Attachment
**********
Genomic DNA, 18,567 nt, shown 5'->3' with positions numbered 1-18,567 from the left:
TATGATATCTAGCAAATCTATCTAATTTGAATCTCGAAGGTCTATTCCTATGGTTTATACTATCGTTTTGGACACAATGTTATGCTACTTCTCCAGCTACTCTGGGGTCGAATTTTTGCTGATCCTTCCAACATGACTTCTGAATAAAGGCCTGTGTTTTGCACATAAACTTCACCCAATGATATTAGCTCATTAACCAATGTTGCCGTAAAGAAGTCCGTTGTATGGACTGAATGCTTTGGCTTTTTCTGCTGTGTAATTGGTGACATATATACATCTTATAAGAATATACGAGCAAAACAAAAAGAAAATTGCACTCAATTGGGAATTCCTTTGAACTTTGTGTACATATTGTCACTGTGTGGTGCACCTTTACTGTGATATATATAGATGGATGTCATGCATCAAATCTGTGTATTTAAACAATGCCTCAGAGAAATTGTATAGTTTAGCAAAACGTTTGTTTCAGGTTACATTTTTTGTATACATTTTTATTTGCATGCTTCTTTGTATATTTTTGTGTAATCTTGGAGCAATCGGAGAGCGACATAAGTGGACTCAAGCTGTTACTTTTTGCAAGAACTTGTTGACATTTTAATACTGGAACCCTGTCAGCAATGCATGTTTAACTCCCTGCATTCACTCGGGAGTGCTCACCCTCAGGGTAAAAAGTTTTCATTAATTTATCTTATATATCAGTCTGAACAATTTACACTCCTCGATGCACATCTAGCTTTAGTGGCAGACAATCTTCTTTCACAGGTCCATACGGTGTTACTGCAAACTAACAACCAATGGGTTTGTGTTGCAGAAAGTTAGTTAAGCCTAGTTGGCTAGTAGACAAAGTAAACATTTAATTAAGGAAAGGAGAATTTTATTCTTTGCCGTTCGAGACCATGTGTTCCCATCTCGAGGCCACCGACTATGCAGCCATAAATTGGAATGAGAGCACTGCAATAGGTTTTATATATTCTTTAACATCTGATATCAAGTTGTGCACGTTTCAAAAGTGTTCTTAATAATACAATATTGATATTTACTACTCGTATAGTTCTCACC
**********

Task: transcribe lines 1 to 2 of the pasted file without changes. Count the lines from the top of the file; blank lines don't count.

Genomic DNA, 18,567 nt, shown 5'->3' with positions numbered 1-18,567 from the left:
TATGATATCTAGCAAATCTATCTAATTTGAATCTCGAAGGTCTATTCCTATGGTTTATACTATCGTTTTGGACACAATGTTATGCTACTTCTCCAGCTACTCTGGGGTCGAATTTTTGCTGATCCTTCCAACATGACTTCTGAATAAAGGCCTGTGTTTTGCACATAAACTTCACCCAATGATATTAGCTCATTAACCAATGTTGCCGTAAAGAAGTCCGTTGTATGGACTGAATGCTTTGGCTTTTTCTGCTGTGTAATTGGTGACATATATACATCTTATAAGAATATACGAGCAAAACAAAAAGAAAATTGCACTCAATTGGGAATTCCTTTGAACTTTGTGTACATATTGTCACTGTGTGGTGCACCTTTACTGTGATATATATAGATGGATGTCATGCATCAAATCTGTGTATTTAAACAATGCCTCAGAGAAATTGTATAGTTTAGCAAAACGTTTGTTTCAGGTTACATTTTTTGTATACATTTTTATTTGCATGCTTCTTTGTATATTTTTGTGTAATCTTGGAGCAATCGGAGAGCGACATAAGTGGACTCAAGCTGTTACTTTTTGCAAGAACTTGTTGACATTTTAATACTGGAACCCTGTCAGCAATGCATGTTTAACTCCCTGCATTCACTCGGGAGTGCTCACCCTCAGGGTAAAAAGTTTTCATTAATTTATCTTATATATCAGTCTGAACAATTTACACTCCTCGATGCACATCTAGCTTTAGTGGCAGACAATCTTCTTTCACAGGTCCATACGGTGTTACTGCAAACTAACAACCAATGGGTTTGTGTTGCAGAAAGTTAGTTAAGCCTAGTTGGCTAGTAGACAAAGTAAACATTTAATTAAGGAAAGGAGAATTTTATTCTTTGCCGTTCGAGACCATGTGTTCCCATCTCGAGGCCACCGACTATGCAGCCATAAATTGGAATGAGAGCACTGCAATAGGTTTTATATATTCTTTAACATCTGATATCAAGTTGTGCACGTTTCAAAAGTGTTCTTAATAATACAATATTGATATTTACTACTCGTATAGTTCTCACC